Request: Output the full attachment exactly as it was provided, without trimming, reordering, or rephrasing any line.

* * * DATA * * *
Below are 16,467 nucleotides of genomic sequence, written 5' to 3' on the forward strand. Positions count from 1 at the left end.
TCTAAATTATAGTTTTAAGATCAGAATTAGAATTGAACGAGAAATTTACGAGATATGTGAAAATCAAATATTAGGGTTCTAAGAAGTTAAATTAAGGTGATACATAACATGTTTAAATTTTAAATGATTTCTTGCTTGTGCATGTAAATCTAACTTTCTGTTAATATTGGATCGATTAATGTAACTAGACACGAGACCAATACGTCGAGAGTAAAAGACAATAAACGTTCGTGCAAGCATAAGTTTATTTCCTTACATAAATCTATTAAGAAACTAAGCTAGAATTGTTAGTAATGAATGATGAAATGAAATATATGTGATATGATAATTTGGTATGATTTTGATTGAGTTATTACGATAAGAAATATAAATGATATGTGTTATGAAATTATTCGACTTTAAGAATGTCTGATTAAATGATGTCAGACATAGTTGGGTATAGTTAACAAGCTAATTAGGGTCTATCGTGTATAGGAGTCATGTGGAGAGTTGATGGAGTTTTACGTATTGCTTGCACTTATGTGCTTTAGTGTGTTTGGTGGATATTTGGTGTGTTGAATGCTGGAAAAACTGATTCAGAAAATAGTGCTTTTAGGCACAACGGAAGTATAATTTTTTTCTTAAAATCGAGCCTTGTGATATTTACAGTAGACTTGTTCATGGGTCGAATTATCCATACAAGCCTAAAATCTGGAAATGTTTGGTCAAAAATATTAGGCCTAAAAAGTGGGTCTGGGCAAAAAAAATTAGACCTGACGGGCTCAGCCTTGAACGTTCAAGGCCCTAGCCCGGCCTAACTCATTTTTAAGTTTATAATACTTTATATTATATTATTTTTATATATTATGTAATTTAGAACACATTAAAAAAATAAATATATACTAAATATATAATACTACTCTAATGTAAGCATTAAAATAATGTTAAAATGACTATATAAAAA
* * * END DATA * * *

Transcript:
Below are 16,467 nucleotides of genomic sequence, written 5' to 3' on the forward strand. Positions count from 1 at the left end.
TCTAAATTATAGTTTTAAGATCAGAATTAGAATTGAACGAGAAATTTACGAGATATGTGAAAATCAAATATTAGGGTTCTAAGAAGTTAAATTAAGGTGATACATAACATGTTTAAATTTTAAATGATTTCTTGCTTGTGCATGTAAATCTAACTTTCTGTTAATATTGGATCGATTAATGTAACTAGACACGAGACCAATACGTCGAGAGTAAAAGACAATAAACGTTCGTGCAAGCATAAGTTTATTTCCTTACATAAATCTATTAAGAAACTAAGCTAGAATTGTTAGTAATGAATGATGAAATGAAATATATGTGATATGATAATTTGGTATGATTTTGATTGAGTTATTACGATAAGAAATATAAATGATATGTGTTATGAAATTATTCGACTTTAAGAATGTCTGATTAAATGATGTCAGACATAGTTGGGTATAGTTAACAAGCTAATTAGGGTCTATCGTGTATAGGAGTCATGTGGAGAGTTGATGGAGTTTTACGTATTGCTTGCACTTATGTGCTTTAGTGTGTTTGGTGGATATTTGGTGTGTTGAATGCTGGAAAAACTGATTCAGAAAATAGTGCTTTTAGGCACAACGGAAGTATAATTTTTTTCTTAAAATCGAGCCTTGTGATATTTACAGTAGACTTGTTCATGGGTCGAATTATCCATACAAGCCTAAAATCTGGAAATGTTTGGTCAAAAATATTAGGCCTAAAAAGTGGGTCTGGGCAAAAAAAATTAGACCTGACGGGCTCAGCCTTGAACGTTCAAGGCCCTAGCCCGGCCTAACTCATTTTTAAGTTTATAATACTTTATATTATATTATTTTTATATATTATGTAATTTAGAACACATTAAAAAAATAAATATATACTAAATATATAATACTACTCTAATGTAAGCATTAAAATAATGTTAAAATGACTATATAAAAA